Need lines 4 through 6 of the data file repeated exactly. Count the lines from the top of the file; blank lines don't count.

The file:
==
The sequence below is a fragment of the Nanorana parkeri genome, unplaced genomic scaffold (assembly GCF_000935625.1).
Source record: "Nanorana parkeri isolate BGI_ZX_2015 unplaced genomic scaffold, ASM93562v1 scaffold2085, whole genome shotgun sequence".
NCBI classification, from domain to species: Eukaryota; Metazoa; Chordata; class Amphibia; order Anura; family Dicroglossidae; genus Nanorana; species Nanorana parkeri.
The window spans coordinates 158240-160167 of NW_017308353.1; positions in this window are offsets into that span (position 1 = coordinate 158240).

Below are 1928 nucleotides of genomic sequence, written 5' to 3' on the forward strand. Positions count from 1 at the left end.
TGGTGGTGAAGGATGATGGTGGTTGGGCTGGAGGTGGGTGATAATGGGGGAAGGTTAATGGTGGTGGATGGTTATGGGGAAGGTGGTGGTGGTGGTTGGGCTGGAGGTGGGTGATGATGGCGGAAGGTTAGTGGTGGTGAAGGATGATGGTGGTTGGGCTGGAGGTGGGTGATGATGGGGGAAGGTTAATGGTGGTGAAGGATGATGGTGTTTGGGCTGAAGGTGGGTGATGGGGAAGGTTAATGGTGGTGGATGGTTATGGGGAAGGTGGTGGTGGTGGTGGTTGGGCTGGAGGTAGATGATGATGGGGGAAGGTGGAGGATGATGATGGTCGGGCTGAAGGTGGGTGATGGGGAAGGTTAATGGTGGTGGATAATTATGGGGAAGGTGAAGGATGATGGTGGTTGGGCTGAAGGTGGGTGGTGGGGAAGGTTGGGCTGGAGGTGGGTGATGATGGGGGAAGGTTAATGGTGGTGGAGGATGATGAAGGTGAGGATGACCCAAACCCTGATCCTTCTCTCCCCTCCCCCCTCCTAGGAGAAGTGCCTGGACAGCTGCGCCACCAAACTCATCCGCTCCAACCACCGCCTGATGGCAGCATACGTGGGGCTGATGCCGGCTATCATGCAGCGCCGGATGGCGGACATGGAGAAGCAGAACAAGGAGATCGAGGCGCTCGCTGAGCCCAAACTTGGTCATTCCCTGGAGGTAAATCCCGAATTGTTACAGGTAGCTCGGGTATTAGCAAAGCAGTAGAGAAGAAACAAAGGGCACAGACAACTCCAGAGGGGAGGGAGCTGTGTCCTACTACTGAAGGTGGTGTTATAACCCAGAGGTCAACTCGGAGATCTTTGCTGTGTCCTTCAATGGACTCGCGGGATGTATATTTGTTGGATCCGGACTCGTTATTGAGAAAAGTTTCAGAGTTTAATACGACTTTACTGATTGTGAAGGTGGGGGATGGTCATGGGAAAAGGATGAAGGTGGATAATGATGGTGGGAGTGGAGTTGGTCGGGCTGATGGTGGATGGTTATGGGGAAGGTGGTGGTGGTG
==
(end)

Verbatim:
The window spans coordinates 158240-160167 of NW_017308353.1; positions in this window are offsets into that span (position 1 = coordinate 158240).

Below are 1928 nucleotides of genomic sequence, written 5' to 3' on the forward strand. Positions count from 1 at the left end.
TGGTGGTGAAGGATGATGGTGGTTGGGCTGGAGGTGGGTGATAATGGGGGAAGGTTAATGGTGGTGGATGGTTATGGGGAAGGTGGTGGTGGTGGTTGGGCTGGAGGTGGGTGATGATGGCGGAAGGTTAGTGGTGGTGAAGGATGATGGTGGTTGGGCTGGAGGTGGGTGATGATGGGGGAAGGTTAATGGTGGTGAAGGATGATGGTGTTTGGGCTGAAGGTGGGTGATGGGGAAGGTTAATGGTGGTGGATGGTTATGGGGAAGGTGGTGGTGGTGGTGGTTGGGCTGGAGGTAGATGATGATGGGGGAAGGTGGAGGATGATGATGGTCGGGCTGAAGGTGGGTGATGGGGAAGGTTAATGGTGGTGGATAATTATGGGGAAGGTGAAGGATGATGGTGGTTGGGCTGAAGGTGGGTGGTGGGGAAGGTTGGGCTGGAGGTGGGTGATGATGGGGGAAGGTTAATGGTGGTGGAGGATGATGAAGGTGAGGATGACCCAAACCCTGATCCTTCTCTCCCCTCCCCCCTCCTAGGAGAAGTGCCTGGACAGCTGCGCCACCAAACTCATCCGCTCCAACCACCGCCTGATGGCAGCATACGTGGGGCTGATGCCGGCTATCATGCAGCGCCGGATGGCGGACATGGAGAAGCAGAACAAGGAGATCGAGGCGCTCGCTGAGCCCAAACTTGGTCATTCCCTGGAGGTAAATCCCGAATTGTTACAGGTAGCTCGGGTATTAGCAAAGCAGTAGAGAAGAAACAAAGGGCACAGACAACTCCAGAGGGGAGGGAGCTGTGTCCTACTACTGAAGGTGGTGTTATAACCCAGAGGTCAACTCGGAGATCTTTGCTGTGTCCTTCAATGGACTCGCGGGATGTATATTTGTTGGATCCGGACTCGTTATTGAGAAAAGTTTCAGAGTTTAATACGACTTTACTGATTGTGAAGGTGGGGGATGGTCATGGGAAAAGGATGAAGGTGGATAATGATGGTGGGAGTGGAGTTGGTCGGGCTGATGGTGGATGGTTATGGGGAAGGTGGTGGTGGTG